VI. The World Wars and the Interwar Period, 1914–1945 > J. Africa, 1914–1945 > 2. Regions > b. Forest West Africa
  The Encyclopedia of World History.  2001.
(See 1914, Jan. 1)
b. Forest West Africa
Development of indirect rule as British colonial policy. Sir Frederick Lugard developed indirect rule in Northern Nigeria while serving as British high commissioner there from 1901 to 1906. Lugard believed that the British could best govern Africa through indigenous authorities. Under Lugard's system, British authorities delegated to African chiefs the responsibilities of law enforcement, labor recruitment, and tax collection. In principle, British colonial officials sought to modernize “traditional” African political institutions by gradually modifying their practices. In practice, indirect rule led to conflict over traditions and favored Africans loyal to the colonial rulers. Indirect rule was continued in Northern Nigeria following Lugard's departure, and was eventually adopted in other British colonies in West Africa, such as Southern Nigeria, the Gold Coast, Sierra Leone, and the Gambia. In one form or another, indirect rule was adapted throughout British-controlled Africa. Variations of this policy were applied by all European colonial powers as a way of reducing the costs of administration.  1
EXPORTS FROM AFRICA INCREASED BY APPROXIMATELY FIVE TIMES IN VALUE AND VOLUME. Among the most important export crops in forest West Africa were coffee, cocoa, and peanuts. The Ivory Coast successfully produced and exported forest-grown coffee. The Gold Coast became one of the leading suppliers of cocoa, producing almost half the world's supply by 1925. Revenue from cocoa exports made the Gold Coast the wealthiest colony in tropical Africa.  2
The coal discovered at Udi in eastern Nigeria in 1909 proved to be the only deposit of its kind in West Africa. The British colonial government built a railway to link the coal works to export facilities at Port Harcourt on the coast.  3
In 1911 both colonial officials and the British Cotton Growing Association expected the Nigeria railway to boost dramatically the profitability of cotton cultivation in central Hausaland. But Hausa farmers found peanut cultivation more attractive. Their decision to concentrate on peanuts—which were edible and easier to grow than cotton—took the British by surprise and demonstrated how quickly Africans responded to economic opportunities and how little colonial powers actually controlled Africans' economic lives. Nigerian peanut exports rose from under 2,000 tons before 1911 to almost 20,000 tons in 1913.  4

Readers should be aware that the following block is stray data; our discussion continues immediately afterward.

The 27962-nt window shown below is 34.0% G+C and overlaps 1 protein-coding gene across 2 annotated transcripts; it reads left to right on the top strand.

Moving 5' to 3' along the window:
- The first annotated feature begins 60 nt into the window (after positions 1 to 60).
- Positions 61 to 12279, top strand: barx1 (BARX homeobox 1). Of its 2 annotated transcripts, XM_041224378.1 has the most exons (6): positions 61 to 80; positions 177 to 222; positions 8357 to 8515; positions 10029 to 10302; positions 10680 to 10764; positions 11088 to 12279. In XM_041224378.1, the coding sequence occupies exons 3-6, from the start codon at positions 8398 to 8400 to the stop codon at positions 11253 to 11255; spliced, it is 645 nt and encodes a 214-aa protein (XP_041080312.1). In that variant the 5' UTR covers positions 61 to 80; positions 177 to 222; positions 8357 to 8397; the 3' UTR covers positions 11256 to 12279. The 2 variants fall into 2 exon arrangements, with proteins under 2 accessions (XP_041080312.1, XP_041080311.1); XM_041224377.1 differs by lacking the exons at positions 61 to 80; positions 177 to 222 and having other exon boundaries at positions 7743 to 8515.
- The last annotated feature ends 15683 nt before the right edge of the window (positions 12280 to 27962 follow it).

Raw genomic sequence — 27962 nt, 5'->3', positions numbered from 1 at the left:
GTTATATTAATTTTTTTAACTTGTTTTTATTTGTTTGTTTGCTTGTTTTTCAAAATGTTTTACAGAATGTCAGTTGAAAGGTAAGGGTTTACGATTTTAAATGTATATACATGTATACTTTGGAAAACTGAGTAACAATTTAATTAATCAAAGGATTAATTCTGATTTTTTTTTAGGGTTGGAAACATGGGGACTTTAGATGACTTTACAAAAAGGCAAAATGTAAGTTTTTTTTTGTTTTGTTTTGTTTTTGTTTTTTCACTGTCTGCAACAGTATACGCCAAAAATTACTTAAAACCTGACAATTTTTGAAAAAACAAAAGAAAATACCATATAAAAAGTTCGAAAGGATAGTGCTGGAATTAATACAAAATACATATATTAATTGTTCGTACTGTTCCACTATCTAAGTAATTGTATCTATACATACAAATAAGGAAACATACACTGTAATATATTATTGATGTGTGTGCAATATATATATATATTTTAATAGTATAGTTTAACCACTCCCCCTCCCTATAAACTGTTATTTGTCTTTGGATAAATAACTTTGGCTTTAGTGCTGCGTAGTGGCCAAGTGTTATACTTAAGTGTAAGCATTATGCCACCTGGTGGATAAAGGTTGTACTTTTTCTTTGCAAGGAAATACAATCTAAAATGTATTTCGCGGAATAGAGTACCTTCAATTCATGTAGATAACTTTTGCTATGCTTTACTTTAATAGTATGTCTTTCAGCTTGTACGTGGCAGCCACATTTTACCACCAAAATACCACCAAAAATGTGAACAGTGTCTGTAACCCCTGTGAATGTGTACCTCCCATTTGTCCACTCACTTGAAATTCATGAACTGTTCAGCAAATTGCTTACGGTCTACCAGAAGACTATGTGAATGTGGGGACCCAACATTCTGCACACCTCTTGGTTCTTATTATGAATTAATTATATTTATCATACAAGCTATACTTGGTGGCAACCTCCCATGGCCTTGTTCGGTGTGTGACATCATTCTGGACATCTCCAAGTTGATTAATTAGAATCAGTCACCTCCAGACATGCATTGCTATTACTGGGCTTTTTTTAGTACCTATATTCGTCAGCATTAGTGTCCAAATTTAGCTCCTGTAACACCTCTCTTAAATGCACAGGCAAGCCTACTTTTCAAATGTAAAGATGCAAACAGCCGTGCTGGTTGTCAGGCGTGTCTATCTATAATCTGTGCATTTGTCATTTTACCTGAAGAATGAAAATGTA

1914, Jan
Lugard, who was recalled to Nigeria in 1912, managed the amalgamation of the colonies of Northern and Southern Nigeria and the Nigerian Protectorates into one colony, Nigeria. Lugard became governor-general.  5
Massive outbreak of influenza with very high mortality.  6
Following the First World War, Germany's African colonies became mandates of the League of Nations. In May 1919 Togo was declared a mandate and transferred to the French for administrative purposes. France obtained the portion of Cameroon that had been ceded to the Germans in 1911; the rest was transferred to Britain.  7
Expansion of the African Christian independent churches. Throughout sub-Saharan Africa, Africans flocked to breakaway, often ecstatic Christian movements. Yoruba Anglicans began to form independent prayer groups as early as 1918. These prayer groups, known as aladura, proliferated in the 1920s and 1930s. The aladura groups sought to adapt Christianity to African traditional beliefs and practices. They conducted their own healing sessions and baptisms, built their own churches, and developed their own liturgies. They helped spread Christianity into areas untouched by European missionaries, who strongly disapproved of their activities. First Church of the Lord (Aladura) founded at Ogere, Western Nigeria, c. 1930.  8
National Congress of British West Africa founded in Accra.  9
Gold Coast cocoa holdup. When the price for Gold Coast cocoa dropped sharply in 1920, African farmers suddenly found themselves in debt and unable to obtain credit. They reacted by staging a “holdup” in 1921. Their refusal to deliver their produce to market led to an eventual rise in the cocoa price and an end to the boycott. The holdup strategy thus provided a way for African farmers to defend their interests in a collective manner. In the Gold Coast, withholding cocoa provided a defense against international market forces and the collusion among expatriate cocoa exporters.  10
Establishment of a legislative council in Nigeria with some elected members.  11
Achimoto College founded near Accra.  12
The Encyclopedia of World History, Sixth edition. Peter N. Stearns, general editor. Copyright © 2001 by Houghton Mifflin Company. Maps by Mary Reilly, copyright 2001 by Houghton Mifflin Company. Published by Houghton Mifflin Company. All rights reserved.